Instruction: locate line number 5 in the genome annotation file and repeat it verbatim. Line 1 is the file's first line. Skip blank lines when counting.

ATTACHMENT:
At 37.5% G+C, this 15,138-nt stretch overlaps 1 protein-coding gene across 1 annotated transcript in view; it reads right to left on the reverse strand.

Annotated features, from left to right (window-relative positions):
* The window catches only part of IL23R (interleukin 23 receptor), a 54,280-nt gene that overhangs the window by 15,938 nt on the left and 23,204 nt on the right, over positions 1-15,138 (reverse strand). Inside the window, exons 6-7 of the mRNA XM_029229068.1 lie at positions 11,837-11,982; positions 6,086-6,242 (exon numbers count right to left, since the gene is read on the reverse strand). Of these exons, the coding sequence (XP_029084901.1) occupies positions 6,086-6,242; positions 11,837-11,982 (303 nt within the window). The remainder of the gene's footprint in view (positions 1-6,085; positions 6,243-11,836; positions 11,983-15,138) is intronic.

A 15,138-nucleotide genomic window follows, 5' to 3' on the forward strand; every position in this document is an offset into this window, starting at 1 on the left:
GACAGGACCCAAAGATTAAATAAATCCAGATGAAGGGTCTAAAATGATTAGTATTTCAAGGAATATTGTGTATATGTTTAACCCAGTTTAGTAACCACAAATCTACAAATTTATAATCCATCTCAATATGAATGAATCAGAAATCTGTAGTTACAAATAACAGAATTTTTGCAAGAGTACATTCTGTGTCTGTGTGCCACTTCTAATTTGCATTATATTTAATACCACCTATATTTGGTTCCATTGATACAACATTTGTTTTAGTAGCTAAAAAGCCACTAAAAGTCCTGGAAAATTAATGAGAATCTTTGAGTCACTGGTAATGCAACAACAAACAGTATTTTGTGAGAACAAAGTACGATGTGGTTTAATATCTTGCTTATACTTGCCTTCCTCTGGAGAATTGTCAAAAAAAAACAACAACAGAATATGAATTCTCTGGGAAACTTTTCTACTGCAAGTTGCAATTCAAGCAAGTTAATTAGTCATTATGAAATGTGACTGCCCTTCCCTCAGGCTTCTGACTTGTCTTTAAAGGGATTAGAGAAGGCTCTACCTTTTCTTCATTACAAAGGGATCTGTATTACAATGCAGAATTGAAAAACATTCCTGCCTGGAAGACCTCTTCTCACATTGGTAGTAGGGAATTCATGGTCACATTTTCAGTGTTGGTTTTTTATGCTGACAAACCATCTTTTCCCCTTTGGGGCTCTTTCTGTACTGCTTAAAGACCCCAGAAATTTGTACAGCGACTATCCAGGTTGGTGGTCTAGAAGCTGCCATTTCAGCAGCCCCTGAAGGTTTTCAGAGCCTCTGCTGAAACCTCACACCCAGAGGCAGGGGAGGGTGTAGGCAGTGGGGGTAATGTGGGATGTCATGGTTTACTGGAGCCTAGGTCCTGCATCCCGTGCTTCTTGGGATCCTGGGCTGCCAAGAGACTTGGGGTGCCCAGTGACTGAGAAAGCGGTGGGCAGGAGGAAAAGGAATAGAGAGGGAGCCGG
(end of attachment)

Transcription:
GACAGGACCCAAAGATTAAATAAATCCAGATGAAGGGTCTAAAATGATTAGTATTTCAAGGAATATTGTGTATATGTTTAACCCAGTTTAGTAACCACAAATCTACAAATTTATAATCCATCTCAATATGAATGAATCAGAAATCTGTAGTTACAAATAACAGAATTTTTGCAAGAGTACATTCTGTGTCTGTGTGCCACTTCTAATTTGCATTATATTTAATACCACCTATATTTGGTTCCATTGATACAACATTTGTTTTAGTAGCTAAAAAGCCACTAAAAGTCCTGGAAAATTAATGAGAATCTTTGAGTCACTGGTAATGCAACAACAAACAGTATTTTGTGAGAACAAAGTACGATGTGGTTTAATATCTTGCTTATACTTGCCTTCCTCTGGAGAATTGTCAAAAAAAAACAACAACAGAATATGAATTCTCTGGGAAACTTTTCTACTGCAAGTTGCAATTCAAGCAAGTTAATTAGTCATTATGAAATGTGACTGCCCTTCCCTCAGGCTTCTGACTTGTCTTTAAAGGGATTAGAGAAGGCTCTACCTTTTCTTCATTACAAAGGGATCTGTATTACAATGCAGAATTGAAAAACATTCCTGCCTGGAAGACCTCTTCTCACATTGGTAGTAGGGAATTCATGGTCACATTTTCAGTGTTGGTTTTTTATGCTGACAAACCATCTTTTCCCCTTTGGGGCTCTTTCTGTACTGCTTAAAGACCCCAGAAATTTGTACAGCGACTATCCAGGTTGGTGGTCTAGAAGCTGCCATTTCAGCAGCCCCTGAAGGTTTTCAGAGCCTCTGCTGAAACCTCACACCCAGAGGCAGGGGAGGGTGTAGGCAGTGGGGGTAATGTGGGATGTCATGGTTTACTGGAGCCTAGGTCCTGCATCCCGTGCTTCTTGGGATCCTGGGCTGCCAAGAGACTTGGGGTGCCCAGTGACTGAGAAAGCGGTGGGCAGGAGGAAAAGGAATAGAGAGGGAGCCGG